Another scandal involving Kenya Pipeline Company (KPC) and Southern Engineering (SECO) almost went through, before the Directorate of Criminal Investigations (DCI) swang into action and arrested KPC top officials.
The well calculated graft scandal, would have cost taxpayers more than Ksh1.5 billion in the upgrade of Kipevu Oil Jetty flow enhancement.
Documents in possession of Kahawa Tungu’s investigative desk reveal that the tender for the project was first floated early this year.
Upon evaluation only SECO went through Technical Evaluation and therefore qualified for financial opening. Their financial bid was Ksh2.8 billion. This necessitated a re-tender and again only SECO went through to financial opening. Their financial bid was Ksh1.5 billion.
Before the award was done one of the bidders (Hydrolo Pipeline Company) petitioned Public Procurement Regulatory Authority (PPRA) formerly Public Procurement Oversight Authority (PPOA) for a review of the technical evaluation since he felt that his technical bid was not evaluated fairly.
PPRA summoned both parties to appear before them and defend their positions. PPRA ruled that KPC did not carry out the evaluation of the petitioner in accordance to the procurement act and the criteria set out in the tender document. It therefore ordered for a re-evaluation of the bid by Hydrolo and report back within 14 days.
KPC ignored this order by PPRA and after expiry of the order given, the general manager Supply Chain (Vincent Cheruiyot) wrote an opinion to the managing director (Joe Sang) recommending the cancellation of the tender siting budgetary constraints as the reason.
It was later discovered that KPC overlooked Hydrolo’s qualifications in order to award the tender to SECO, the company adversely mentioned in the Kisumu Oil Jetty Scandal. This was an easy target in view of the expected kickbacks, as revealed in earlier investigations of this desk.
The Public Procurement Administrative Review Board, in its review says, “The Board observes that contrary to the Procuring Entity’s (KPC) letter of notification dated 3rd October 2018, notifying the applicant (Hydrolo) of its unsuccessful bid, the applicant provided evidence of past experience not only in water works projects but also in erection and fabrication of storage tanks and bottom plates, cleaning, repairing and painting of oil tanks, refining (through column distillation) of petroleum products, storage and blending of fuel oil, gas oil, bitumen, petrochemical and pyrolysis oil, import, export, storage and distribution of petroleum products and petrochemical products, pipeline works, marine loading arm installation and corrosive works.”
In the category, Hydrolo was awarded a zero out of five, despite having sufficient experience required for the work.
“The Board finds the aforementioned proof of past experience in construction works in oil and petrochemical industry demonstrates that the Applicant (Hydrolo) would successfully execute the project under the subject tender in the area of new installation, rehabilitation and system redesign and modifications,” adds the board.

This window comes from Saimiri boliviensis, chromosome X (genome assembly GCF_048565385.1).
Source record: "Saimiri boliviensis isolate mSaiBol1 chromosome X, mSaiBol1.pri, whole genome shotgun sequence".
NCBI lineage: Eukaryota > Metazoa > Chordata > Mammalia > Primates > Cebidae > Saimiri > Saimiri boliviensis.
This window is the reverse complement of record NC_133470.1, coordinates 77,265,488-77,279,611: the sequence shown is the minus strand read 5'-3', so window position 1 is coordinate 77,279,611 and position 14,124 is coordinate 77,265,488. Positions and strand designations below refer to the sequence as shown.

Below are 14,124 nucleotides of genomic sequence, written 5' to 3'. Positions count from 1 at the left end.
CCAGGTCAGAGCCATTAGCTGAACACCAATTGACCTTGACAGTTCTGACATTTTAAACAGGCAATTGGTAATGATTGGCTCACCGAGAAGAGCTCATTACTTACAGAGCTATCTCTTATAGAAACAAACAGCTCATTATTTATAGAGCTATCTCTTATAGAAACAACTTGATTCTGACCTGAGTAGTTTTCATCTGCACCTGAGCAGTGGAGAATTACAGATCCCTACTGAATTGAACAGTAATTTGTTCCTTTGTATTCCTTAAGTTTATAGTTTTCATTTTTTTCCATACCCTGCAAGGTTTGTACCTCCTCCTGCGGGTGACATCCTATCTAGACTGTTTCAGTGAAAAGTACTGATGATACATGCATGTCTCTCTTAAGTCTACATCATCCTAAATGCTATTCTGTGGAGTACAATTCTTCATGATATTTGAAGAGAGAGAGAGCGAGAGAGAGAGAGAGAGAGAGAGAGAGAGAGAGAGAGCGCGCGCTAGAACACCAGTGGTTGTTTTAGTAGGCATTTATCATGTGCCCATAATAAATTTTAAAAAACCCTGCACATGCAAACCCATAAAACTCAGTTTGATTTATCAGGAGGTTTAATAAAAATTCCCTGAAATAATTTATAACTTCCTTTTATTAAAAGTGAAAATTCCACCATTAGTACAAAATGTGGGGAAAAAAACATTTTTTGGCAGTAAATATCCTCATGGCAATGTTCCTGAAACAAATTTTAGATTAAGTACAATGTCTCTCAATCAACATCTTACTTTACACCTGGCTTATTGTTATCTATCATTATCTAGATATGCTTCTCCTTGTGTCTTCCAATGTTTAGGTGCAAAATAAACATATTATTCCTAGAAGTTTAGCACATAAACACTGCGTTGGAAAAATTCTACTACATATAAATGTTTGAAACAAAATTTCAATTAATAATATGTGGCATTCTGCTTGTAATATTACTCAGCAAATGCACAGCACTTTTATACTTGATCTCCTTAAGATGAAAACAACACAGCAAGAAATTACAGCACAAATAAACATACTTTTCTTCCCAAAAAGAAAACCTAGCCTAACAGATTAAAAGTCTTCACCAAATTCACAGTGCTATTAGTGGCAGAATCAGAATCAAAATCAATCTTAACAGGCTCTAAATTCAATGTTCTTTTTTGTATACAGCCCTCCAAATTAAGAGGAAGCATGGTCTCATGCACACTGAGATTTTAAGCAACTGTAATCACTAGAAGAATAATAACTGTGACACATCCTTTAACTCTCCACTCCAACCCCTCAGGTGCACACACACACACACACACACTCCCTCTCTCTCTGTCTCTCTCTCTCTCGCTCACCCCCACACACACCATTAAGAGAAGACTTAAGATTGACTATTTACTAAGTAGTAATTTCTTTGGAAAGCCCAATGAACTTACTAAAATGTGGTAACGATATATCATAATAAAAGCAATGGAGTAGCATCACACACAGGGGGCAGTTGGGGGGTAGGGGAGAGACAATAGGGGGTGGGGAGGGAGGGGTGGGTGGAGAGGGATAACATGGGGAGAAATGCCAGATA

On the letter referred to by the board, Maureen Mwenje on behalf of the managing director Joe Sang listed lack of past experience as the first reason they disqualified Hydrolo.
This is the second scandal of the kind to hit KPC after the Kisumu Oil Jetty scandal which was engineered by chairman John Ngumi.
But of interest is the wanton waste and fraud pushed through by the KPC Chairman John Ngumi.
According to insiders, Kenya Pipeline bought all materials meant to be used to construct the jetty in 2001, just two years before the departure of President Daniel Arap Moi. 50% of the materials were stored at the KPC yard in Industrial Area, Nairobi, while the remaining were kept at the facility in Kisumu.
In 2016, John Ngumi started demanding “kitu cha kuuma” (something to chew) from key engineers in the state company, saying that he must also find something he can benefit from. Despite enjoying all manner of perks from the company including Ksh 2million salary (remember he is not an executive chairman) and various other benefits, he continually demanded other deals and forced through the Kisumu Jetty deal.
Before announcing the Kisumu Jetty tender winner, KPC disposed the previously bought materials which were in perfect state and meant to construct the jetty. Now insiders believe that the materials were which were sold as scrap metals were sold to the same company, South Engineering Company (SECO) which later used the same to construct the jetty and charge KPC exorbitantly. KPC paid a whopping Ksh1.8 billion for the Kisumu Oil Jetty which might never work.
Analysts believe that with the materials which were available, KPC would not have spent more than Ksh250 million if it constructed the jetty using own engineers. KPC would have spent a maximum of Ksh600 million to see the completion of the jetty if it were to buy the materials afresh.
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